Clinical application of asymptomatic embolic signal detection in acute stroke: A prospective study

Zoltan Kaposzta, Elaine Young, Philip M.W. Bath, Hugh S. Markus

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47 Citations (Scopus)


Background and Purpose - The detection of asymptomatic embolization with the use of Doppler ultrasound has a number of potential applications in patients with acute stroke. It may provide information on the stroke pathogenesis in individual cases, identify patients with continued embolization, and allow localization of the active embolic source. Methods - We recruited 119 patients with acute anterior circulation infarction within 72 hours of stroke onset. Transcranial Doppler recordings were possible in 100 (84.0%). Bilateral 1-hour middle cerebral artery (MCA) recordings were made and saved on digital audiotape for blinded offline analysis. When embolic signals were detected during screening of the first recording, simultaneous recording was performed from the ipsilateral MCA and common carotid artery for an additional 30 minutes. In all patients with embolic signals at screening and in matched negative controls, recordings were repeated on days 4, 7, and 14. Results - Embolic signals were detected in the symptomatic MCA in 16 patients (16%). They were more common in patients with carotid stenosis (P<0.0001), occurring in 50% of this group. They were rare in patients with cardioembolic stroke (4.5%) and were not detected in patients with lacunar stroke. In the 16 patients with embolic signals, the proportion with embolic signals fell over time (P=0.0025), but they were still present in a third at 2 weeks. In 10 patients, localization of the embolic source was possible by simultaneous recording from the MCA and the ipsilateral common carotid artery. Conclusions - Continued asymptomatic embolization is common after stroke in patients with carotid artery disease and is still present in a significant proportion at 2 weeks. The technique may identify patients at risk of further stroke for more aggressive antiplatelet therapy; this needs to be tested in large prospective studies. The technique may also allow localization of the active embolic source.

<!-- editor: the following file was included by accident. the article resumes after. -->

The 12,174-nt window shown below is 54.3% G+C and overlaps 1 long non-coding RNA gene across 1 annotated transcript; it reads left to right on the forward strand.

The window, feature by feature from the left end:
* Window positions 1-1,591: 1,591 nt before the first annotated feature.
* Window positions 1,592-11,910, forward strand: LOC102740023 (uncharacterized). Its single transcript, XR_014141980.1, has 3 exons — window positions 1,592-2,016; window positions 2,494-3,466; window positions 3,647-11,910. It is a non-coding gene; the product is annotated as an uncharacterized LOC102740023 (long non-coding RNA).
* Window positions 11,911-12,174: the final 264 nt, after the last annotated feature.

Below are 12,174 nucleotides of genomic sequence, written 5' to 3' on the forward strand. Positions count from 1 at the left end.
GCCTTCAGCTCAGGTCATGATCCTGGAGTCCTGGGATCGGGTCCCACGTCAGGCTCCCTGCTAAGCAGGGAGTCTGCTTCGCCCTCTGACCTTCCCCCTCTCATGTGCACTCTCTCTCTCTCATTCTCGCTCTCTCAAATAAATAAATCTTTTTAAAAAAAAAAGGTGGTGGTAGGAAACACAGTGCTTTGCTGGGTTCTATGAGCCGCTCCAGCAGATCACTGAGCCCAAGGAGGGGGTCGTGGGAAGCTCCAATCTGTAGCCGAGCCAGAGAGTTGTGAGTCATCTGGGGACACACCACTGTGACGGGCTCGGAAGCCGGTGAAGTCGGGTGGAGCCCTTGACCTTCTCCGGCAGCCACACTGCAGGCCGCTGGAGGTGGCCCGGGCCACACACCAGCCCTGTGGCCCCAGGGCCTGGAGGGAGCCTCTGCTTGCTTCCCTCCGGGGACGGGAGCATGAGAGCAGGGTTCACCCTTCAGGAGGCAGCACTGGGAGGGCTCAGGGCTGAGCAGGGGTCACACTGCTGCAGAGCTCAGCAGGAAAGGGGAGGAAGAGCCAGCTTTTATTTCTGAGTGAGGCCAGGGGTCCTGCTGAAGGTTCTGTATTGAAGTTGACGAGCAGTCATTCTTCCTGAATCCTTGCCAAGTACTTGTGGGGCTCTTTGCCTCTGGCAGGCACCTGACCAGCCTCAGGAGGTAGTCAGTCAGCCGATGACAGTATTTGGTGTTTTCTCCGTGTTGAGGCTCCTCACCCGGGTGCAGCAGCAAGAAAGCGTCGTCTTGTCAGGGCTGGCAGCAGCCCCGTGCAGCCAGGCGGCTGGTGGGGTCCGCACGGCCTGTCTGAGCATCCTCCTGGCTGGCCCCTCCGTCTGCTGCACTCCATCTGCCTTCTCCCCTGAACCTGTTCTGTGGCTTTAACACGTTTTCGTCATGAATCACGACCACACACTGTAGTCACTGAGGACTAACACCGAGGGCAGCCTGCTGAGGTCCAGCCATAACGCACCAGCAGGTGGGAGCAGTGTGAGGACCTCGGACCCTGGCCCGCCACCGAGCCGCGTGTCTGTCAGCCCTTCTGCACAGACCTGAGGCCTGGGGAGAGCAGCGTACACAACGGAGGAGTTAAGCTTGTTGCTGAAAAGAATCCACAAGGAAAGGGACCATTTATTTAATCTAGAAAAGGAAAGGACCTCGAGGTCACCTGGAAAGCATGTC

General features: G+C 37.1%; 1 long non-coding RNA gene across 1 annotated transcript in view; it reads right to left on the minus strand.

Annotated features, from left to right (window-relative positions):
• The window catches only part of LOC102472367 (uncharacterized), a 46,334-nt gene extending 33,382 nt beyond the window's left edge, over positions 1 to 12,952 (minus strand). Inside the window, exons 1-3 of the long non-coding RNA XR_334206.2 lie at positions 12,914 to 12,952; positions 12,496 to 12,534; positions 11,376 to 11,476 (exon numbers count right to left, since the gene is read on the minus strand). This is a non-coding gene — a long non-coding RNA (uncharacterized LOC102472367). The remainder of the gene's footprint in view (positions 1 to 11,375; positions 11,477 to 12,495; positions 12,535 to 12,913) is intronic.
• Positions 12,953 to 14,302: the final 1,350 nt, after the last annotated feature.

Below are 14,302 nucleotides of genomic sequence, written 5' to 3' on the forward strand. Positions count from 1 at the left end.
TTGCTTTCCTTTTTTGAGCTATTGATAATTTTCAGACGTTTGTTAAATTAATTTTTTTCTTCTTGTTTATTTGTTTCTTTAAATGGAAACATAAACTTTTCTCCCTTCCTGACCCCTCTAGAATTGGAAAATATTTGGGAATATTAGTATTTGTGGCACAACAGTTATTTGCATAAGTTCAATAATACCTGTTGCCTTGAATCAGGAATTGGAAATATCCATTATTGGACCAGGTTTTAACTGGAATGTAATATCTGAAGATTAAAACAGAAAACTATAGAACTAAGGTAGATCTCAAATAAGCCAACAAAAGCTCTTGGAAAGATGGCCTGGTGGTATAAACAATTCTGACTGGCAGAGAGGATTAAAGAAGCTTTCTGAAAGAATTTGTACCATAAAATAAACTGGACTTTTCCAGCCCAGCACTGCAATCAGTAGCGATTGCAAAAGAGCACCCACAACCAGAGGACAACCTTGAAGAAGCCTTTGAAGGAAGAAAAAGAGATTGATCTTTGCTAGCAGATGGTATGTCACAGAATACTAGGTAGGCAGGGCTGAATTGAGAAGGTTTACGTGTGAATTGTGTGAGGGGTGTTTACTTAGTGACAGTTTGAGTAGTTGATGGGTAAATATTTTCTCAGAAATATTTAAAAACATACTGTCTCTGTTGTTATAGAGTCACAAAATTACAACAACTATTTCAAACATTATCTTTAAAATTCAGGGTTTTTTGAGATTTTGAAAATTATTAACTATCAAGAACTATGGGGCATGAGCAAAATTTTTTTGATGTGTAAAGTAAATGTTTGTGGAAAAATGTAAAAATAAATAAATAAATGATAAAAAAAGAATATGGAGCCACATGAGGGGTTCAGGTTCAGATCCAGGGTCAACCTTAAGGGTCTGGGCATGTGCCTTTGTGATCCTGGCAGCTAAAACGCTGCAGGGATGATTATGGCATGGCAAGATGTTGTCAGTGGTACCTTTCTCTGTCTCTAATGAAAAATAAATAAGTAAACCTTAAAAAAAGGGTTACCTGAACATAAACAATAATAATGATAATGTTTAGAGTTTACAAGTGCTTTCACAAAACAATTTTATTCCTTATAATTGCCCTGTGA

Original languageEnglish
Pages (from-to)1814-1818
Number of pages5
Issue number9
Publication statusPublished - Sep 1999



  • Cerebral embolism
  • Stroke
  • Ultrasonography

ASJC Scopus subject areas

  • Clinical Neurology
  • Cardiology and Cardiovascular Medicine
  • Advanced and Specialised Nursing

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